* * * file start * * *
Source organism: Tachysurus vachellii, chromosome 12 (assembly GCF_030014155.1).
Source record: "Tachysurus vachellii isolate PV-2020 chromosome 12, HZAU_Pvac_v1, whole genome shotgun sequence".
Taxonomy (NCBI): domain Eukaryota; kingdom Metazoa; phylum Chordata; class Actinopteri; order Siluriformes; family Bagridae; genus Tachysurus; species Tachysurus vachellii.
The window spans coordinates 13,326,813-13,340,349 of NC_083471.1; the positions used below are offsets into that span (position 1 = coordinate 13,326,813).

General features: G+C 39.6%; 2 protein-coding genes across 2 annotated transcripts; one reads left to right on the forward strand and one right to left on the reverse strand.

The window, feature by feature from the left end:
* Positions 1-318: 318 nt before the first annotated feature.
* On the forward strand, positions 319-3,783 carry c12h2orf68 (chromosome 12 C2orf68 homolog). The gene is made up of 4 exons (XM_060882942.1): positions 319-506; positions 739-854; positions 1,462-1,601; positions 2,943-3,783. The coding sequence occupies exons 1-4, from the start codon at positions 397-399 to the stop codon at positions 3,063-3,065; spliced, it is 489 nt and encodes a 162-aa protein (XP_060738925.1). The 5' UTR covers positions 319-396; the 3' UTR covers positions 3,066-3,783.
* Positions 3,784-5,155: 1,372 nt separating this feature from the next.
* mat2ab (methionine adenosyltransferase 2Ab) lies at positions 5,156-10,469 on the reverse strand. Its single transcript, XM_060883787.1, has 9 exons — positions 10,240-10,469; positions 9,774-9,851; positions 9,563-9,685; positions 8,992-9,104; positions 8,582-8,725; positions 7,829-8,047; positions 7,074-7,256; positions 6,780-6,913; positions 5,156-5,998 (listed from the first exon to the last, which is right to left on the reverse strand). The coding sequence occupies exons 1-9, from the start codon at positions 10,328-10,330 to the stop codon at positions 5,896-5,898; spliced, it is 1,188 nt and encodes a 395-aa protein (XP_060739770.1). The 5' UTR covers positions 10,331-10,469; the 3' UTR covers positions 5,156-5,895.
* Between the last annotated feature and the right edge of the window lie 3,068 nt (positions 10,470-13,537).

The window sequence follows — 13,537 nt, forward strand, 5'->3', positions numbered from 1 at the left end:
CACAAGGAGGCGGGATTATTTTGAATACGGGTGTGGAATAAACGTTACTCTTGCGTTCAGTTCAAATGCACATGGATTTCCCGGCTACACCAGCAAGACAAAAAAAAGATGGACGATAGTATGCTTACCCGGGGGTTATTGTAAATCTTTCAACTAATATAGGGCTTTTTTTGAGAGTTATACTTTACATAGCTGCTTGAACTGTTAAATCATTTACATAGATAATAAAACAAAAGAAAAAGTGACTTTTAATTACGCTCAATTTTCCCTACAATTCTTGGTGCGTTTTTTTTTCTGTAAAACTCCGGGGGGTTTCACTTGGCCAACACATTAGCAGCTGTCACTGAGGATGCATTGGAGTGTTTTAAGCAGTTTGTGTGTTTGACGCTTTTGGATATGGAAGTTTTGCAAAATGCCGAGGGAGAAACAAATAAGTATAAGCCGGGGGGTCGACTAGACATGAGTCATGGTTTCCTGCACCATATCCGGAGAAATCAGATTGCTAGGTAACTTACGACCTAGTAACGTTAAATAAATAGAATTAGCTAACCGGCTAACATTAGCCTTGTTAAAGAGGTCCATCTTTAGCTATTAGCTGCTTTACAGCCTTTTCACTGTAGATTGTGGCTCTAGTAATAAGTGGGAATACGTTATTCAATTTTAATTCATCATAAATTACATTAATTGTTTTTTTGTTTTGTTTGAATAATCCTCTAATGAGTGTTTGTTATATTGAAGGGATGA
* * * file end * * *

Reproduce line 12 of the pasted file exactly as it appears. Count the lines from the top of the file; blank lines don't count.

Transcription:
The window sequence follows — 13,537 nt, forward strand, 5'->3', positions numbered from 1 at the left end: